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A do-it-yourself social network

A do-it-yourself social network

Ning is making it easier for users to create their own, more elaborate social networking sites. Version 2 of the 3-year-old social networking development platform lets users create websites that have videos, photos, blogs, and discussion forums, among other features--all the functions you'd expect on MySpace or Facebook, but with more control.

"Freedom and creativity are what people want," CEO Gina Bianchini says. There's a lesson to be learned from the impact of the web on walled-garden Internet services such as AOL, CompuServe, and Prodigy, she says. "They had a fixed view of what people could do with them," Bianchini says. "The web came along and as a platform gave people the freedom and the ability to create their own websites."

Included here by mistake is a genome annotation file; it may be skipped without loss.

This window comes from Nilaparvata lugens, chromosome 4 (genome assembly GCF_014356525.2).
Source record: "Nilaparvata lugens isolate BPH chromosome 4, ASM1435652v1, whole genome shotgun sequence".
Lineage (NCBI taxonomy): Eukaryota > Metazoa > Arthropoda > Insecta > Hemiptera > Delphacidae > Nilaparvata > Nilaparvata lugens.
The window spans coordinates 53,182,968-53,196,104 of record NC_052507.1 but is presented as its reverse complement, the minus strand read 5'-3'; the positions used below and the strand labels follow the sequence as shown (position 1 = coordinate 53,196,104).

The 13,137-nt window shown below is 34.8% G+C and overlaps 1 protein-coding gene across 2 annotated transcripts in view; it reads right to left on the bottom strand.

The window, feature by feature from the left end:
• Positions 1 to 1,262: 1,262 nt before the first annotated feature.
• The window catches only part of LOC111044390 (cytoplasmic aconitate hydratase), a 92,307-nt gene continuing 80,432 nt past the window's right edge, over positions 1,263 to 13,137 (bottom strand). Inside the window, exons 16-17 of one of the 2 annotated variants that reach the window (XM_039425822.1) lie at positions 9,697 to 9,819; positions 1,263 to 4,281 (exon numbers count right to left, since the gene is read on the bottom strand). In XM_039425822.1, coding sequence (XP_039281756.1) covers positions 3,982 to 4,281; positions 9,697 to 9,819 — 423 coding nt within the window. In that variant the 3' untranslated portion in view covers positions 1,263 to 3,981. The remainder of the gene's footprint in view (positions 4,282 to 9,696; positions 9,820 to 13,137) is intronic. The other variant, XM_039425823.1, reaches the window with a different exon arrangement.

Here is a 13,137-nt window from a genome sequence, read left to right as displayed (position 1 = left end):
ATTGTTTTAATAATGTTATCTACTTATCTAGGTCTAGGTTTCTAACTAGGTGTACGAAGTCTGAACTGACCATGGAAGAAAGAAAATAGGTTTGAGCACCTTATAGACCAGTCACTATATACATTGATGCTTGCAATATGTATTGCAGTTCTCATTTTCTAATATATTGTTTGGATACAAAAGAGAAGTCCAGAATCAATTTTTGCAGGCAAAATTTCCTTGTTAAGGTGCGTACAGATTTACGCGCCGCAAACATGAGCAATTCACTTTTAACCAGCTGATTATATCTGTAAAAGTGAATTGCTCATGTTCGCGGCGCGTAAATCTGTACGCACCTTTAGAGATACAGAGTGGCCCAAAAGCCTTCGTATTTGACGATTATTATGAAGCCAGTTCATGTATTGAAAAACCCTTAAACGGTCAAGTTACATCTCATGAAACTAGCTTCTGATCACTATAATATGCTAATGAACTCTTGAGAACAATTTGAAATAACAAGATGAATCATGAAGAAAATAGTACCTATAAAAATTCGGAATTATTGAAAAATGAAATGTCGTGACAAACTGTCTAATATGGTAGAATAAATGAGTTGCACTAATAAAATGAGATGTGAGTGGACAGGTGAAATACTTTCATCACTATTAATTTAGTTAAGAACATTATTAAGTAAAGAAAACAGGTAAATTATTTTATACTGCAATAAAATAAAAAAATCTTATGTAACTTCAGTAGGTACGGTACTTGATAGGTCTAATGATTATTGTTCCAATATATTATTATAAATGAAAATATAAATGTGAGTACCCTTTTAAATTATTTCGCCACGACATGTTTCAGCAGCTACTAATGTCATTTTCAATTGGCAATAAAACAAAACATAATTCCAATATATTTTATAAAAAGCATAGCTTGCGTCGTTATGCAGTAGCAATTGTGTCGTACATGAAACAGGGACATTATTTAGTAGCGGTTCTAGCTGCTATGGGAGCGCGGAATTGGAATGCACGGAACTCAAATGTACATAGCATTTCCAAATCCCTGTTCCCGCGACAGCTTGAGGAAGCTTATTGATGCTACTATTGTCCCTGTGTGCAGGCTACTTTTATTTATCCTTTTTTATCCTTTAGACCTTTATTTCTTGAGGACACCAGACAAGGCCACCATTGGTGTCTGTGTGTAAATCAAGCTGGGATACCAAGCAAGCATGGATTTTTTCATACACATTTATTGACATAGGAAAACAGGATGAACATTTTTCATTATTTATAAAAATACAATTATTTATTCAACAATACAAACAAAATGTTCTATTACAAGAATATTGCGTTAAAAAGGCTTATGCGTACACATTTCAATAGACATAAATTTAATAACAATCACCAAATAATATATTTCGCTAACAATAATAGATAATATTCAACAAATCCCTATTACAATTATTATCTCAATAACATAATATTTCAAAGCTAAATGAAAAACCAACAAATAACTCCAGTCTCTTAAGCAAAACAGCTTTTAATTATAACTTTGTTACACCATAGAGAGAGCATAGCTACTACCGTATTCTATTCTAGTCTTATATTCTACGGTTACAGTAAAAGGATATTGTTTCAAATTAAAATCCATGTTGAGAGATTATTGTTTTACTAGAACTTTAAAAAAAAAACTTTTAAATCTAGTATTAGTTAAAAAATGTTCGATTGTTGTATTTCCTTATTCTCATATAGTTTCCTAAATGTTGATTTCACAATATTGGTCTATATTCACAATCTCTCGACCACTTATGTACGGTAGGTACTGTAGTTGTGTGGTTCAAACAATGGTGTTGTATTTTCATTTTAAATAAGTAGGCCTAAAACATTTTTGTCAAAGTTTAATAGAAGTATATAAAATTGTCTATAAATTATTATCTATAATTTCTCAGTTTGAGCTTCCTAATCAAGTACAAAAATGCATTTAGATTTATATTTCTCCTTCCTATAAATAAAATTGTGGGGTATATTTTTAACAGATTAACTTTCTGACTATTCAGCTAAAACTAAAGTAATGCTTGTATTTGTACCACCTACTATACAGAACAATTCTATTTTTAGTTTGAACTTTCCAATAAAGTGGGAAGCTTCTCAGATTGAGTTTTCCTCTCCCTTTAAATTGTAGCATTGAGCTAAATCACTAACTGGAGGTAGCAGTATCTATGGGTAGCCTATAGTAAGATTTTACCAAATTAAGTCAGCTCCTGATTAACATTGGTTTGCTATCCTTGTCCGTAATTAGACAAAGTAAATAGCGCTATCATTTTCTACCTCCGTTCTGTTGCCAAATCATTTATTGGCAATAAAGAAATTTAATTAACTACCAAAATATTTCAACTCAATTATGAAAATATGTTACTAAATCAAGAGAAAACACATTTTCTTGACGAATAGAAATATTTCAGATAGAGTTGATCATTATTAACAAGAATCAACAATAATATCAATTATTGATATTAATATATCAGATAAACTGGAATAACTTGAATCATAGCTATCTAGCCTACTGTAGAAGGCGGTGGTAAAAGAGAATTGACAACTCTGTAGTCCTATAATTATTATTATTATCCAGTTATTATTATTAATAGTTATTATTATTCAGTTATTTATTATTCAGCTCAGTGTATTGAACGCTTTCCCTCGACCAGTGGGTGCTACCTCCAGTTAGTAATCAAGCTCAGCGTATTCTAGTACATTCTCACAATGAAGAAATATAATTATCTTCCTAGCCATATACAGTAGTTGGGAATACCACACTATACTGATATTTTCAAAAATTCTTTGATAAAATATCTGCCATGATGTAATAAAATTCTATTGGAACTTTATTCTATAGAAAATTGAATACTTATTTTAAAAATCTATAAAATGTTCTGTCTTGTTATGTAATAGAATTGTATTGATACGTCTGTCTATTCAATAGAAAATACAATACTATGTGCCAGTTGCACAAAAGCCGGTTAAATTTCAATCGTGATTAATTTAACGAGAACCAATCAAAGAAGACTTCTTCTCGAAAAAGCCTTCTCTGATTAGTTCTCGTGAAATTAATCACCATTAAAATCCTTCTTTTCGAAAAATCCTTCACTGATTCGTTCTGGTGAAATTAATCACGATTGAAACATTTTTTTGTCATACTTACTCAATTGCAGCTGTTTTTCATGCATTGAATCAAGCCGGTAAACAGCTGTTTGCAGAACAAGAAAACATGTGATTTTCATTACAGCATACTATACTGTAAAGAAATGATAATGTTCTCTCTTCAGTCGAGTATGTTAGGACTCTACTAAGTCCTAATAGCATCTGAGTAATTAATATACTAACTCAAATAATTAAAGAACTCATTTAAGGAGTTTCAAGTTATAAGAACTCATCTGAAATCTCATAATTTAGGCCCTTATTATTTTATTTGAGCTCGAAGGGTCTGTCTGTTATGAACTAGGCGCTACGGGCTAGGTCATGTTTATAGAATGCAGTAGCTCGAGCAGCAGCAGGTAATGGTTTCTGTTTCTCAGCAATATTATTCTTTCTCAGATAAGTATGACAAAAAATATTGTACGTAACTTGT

As it happens, Ning's CTO, Marc Andreessen, was the CTO of AOL and CTO and co-founder of Netscape.

Ning is free. As a user, you have complete control over the modules on your site, your site's appearance, and who has access. Ning runs ads on the sites, or users can pay $19.95 a month and run Google AdSense or another third-party advertising server, Bianchini says.

Ning is used by individuals as well as big companies like CBS, which is using it to power a social network for the show CSI. "CBS actually came in and used the same service that Minnesota schoolteachers and subversive artists in North Carolina are using," Bianchini says.

Ning's computing resources can be accessed through APIs. Developers who want, for example, to use Ning's friend list on another site can craft code to use the Ning data.

"We imagine a world where there are millions of social networks for every conceivable niche and need and interest and hobby and location and group," Bianchini says. "That's where things should go." With more than 30,000 social networks on its platform, Ning's helping get them there.


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